DAKTARI Bush School & Wildlife Orphanage

The mission of Daktari is to inspire, motivate, and educate underprivileged children to care for their environment through the medium of a wildlife orphanage.
Sep 4, 2013

New Team, New Additions

The A Team - Aby, Amy, Claire and Louise
The A Team - Aby, Amy, Claire and Louise

Spring is in the air and Daktari has a spring in it’s step with a brand new team of long-term volunteers. Michele and Ian are being kept busy and entertained by Aby, Amy, Louise and Claire who are in charge of volunteers, marketing, fundraising and the outreach programme respectively.

In July, along with the help of our maintenance volunteer, Sebastien, we held a street party to raise funds for Daktari. All the local projects were invited to join us and we raised over R5000. A great time was had by all and Michele even got involved in the cooking of the sausages!

As well as human additions, we also have some exciting new animals here at Daktari.

First of all, we welcomed a group of Dassies, or Rock Rabbits as they are sometimes known. At first they were a bit unsure of their new enclosure and they climbed the trees in an effort to escape! They have since settled in nicely and can be seen basking in the sun on a warm day.

We have also made room for a beautiful Pearl-spotted Owlet who will remain with us until her wing is strong enough for release. A permanent home has been offered to a yet-to-be-named Long-crested Eagle who is blind in one eye and therefore does not have the distance vision required for hunting prey.

The final addition is our Thick-tailed Bushbaby, Banchee. This little darling was hand-raised so is unable to fend for herself in the wild. She now has a safe ‘forever’ home with us here at Daktari.

Of course, the children continue to delight and challenge us each week. They learn so much and teach us a thing or two in the process!

Take 2 minutes out of your day to watch DAKTARI NEWS and let our children share a few facts about their favourite animals:

Thabiso and the Ostrich

Natasha and the Meerkats

Once again, we cannot thank you enough for your continued support. It would not be possible for us to continue our work in environmental education without the help of people like you. Thank you for making a difference!

The dassies plot their escape!
The dassies plot their escape!
Bella, the Pearl-spotted Owlet
Bella, the Pearl-spotted Owlet
Our Long-crested Eagle
Our Long-crested Eagle
Banchee, the Thick-tailed Bushbaby
Banchee, the Thick-tailed Bushbaby


Sep 3, 2013

An update on our majestic Shiloweni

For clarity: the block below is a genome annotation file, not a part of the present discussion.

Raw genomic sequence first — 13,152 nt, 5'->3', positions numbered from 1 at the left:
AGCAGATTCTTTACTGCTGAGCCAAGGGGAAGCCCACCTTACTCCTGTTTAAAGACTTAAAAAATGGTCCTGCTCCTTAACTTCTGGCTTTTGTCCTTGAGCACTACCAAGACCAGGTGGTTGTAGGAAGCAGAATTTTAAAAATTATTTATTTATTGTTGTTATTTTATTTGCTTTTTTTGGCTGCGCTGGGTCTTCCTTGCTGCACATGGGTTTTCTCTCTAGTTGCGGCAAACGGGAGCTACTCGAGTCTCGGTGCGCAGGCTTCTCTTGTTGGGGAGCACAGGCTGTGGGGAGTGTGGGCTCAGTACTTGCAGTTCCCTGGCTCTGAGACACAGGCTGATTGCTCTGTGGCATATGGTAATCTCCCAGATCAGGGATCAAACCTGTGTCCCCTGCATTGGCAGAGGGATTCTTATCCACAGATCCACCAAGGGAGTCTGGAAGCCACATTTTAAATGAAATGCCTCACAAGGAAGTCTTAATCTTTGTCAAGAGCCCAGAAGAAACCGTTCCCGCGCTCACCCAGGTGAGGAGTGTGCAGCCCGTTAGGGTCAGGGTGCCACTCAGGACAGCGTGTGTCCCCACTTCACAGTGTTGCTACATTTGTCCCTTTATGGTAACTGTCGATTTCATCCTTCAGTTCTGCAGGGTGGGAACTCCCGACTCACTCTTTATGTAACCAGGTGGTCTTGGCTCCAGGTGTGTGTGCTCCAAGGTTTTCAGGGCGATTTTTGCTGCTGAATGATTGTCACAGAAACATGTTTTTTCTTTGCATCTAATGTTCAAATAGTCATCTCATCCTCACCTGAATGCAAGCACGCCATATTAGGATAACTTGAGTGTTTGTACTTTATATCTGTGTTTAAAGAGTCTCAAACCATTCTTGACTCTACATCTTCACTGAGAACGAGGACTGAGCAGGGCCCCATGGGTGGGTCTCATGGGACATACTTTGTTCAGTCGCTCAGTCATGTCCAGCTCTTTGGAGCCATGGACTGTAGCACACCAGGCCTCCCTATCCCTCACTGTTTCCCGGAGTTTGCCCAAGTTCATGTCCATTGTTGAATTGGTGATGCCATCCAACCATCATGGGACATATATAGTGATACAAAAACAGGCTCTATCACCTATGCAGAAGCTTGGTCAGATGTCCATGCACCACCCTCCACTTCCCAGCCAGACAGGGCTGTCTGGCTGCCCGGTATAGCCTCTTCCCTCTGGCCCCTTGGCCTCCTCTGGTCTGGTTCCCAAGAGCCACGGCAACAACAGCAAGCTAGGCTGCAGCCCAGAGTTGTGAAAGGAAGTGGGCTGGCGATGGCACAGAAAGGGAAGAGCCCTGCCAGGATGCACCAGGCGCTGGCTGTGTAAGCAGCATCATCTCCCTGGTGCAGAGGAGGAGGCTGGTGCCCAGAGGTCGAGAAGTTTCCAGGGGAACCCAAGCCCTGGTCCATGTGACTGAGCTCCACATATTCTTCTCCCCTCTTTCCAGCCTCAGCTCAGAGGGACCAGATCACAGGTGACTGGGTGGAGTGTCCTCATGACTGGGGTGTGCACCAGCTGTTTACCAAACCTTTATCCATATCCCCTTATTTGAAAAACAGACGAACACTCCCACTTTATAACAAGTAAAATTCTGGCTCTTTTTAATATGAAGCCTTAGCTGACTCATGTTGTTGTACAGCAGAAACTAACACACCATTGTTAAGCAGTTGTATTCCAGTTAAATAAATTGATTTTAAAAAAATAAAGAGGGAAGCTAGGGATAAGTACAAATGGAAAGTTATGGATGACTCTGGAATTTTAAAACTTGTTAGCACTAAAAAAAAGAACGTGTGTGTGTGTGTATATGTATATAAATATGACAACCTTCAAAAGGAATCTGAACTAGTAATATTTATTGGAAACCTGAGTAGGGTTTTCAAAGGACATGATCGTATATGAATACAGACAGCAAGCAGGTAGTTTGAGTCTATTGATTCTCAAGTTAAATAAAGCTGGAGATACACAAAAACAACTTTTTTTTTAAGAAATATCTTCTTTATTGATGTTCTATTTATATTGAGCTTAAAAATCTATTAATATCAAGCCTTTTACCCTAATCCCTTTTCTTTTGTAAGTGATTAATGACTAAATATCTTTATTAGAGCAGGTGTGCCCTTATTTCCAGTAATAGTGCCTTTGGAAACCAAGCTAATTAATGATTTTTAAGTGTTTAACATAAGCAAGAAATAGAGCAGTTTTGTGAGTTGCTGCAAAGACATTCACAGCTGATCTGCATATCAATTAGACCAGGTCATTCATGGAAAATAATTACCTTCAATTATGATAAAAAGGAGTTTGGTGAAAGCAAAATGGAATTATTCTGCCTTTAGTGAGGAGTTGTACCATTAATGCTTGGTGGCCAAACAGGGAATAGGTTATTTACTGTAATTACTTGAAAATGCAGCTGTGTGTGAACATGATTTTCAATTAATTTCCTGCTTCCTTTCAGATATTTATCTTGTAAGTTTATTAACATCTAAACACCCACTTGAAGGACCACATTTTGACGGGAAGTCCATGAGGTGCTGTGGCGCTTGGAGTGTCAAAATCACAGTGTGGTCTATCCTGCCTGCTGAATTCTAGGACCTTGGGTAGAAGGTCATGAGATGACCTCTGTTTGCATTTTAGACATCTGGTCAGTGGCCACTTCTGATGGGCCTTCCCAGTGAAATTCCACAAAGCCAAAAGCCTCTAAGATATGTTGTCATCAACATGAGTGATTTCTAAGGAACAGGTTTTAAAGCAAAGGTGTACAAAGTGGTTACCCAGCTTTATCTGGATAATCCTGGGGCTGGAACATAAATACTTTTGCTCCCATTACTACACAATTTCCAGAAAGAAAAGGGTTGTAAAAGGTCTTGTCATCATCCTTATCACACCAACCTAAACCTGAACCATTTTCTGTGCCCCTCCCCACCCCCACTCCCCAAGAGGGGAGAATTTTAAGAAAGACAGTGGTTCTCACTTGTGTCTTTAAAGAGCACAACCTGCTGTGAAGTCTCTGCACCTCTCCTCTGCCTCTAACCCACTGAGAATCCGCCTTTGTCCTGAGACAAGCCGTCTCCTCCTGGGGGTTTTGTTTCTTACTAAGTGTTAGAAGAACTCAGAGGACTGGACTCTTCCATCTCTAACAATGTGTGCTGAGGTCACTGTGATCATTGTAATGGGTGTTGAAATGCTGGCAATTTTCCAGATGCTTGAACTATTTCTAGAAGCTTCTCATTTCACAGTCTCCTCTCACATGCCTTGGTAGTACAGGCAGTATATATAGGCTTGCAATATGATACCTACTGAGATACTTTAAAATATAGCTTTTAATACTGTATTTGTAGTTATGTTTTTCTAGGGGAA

Shiloweni sunbathing
Shiloweni sunbathing

Greeting from all of us here at Daktari!

Our magnificent leopard, Shiloweni, continues to be a source of fascination to both the volunteers and the children. In fact, many of the children say that he is their favourite animal at Daktari and it is easy to see why.

The best time to catch Shiloweni is on a cloudy day. Sometimes I like to sit quietly on the viewing platform and watch as he patrols the perimeters of his enclosure. When the sun is out, he always harder to spot, often hiding in the shade or in the long grass – all you can see is the occasional swish of his tail!

He never tires of his daily meals and is always ready and waiting for Jacob or Lucky to bring him his ‘catch of the day’ – usually chickens or impala. Click here to see Shiloweni in action at dinner time! 

Despite the length of time he has been with us and his obvious strength and power, Shiloweni continues to be wary of humans. He does not appreciate too much interaction with us.  We, in turn, have to retain a healthy respect for him as a wild animal and limit the number of visits to his enclosure. We must remember that Shiloweni was not raised by humans, but grew to adulthood as a wild leopard. Were it not for the loss of his canines, he would still be living happily in the bush.

Of course, Shiloweni still needs more support. Feeding a leopard and maintaining his fences does not come cheap! Don’t forget that you can encourage your friends and family to get involved – perhaps you can post the following link onto your social networks, such as Facebook or Twitter:


Daktari simply could not operate without the help of people like you and we certainly wouldn’t be able to provide a safe home for an animal such as Shiloweni without your help. So, from all of us here at Daktari, thank you for making a difference!


Aug 6, 2013

Introducing Claire

Career guidance with Ashandy
Career guidance with Ashandy

Thanks to everyone for your great funding. We are still working hard to promote nature conservation, environmental care and ecology in the villages near the Kruger National Park.

I am the new Outreach Programme Manager. My name is Claire and I have come from Reunion, a little piece of France between Mauritius and Madagascar. I hope you will enjoy my reports and the work I am doing with the children of the Eco-Clubs through Daktari.

We have created a new Facebook page to highlight the Outreach Programme. You will find new pictures of the Eco-Clubs, new stories... Don’t hesitate to like it and to share it with your friends!


We are developing a service of guidance after the environmental lessons. We gave the learners a form to fill in about what they want to do after Matric and in the future. Every week, we give our time for an individual interview which enables them to progress in their research. Our goal is to guide them towards eco-tourism studies and careers to better themselves and their future. A lot of our learners wish to become field guides, game rangers or vets and unfortunately do not know how to access their dream. And this is what YOU are supporting when you donate to us!!!!

We will keep you posted on our new guidance projects and success stories!

Claire Pasquato

(Daktari Outreach Manager)


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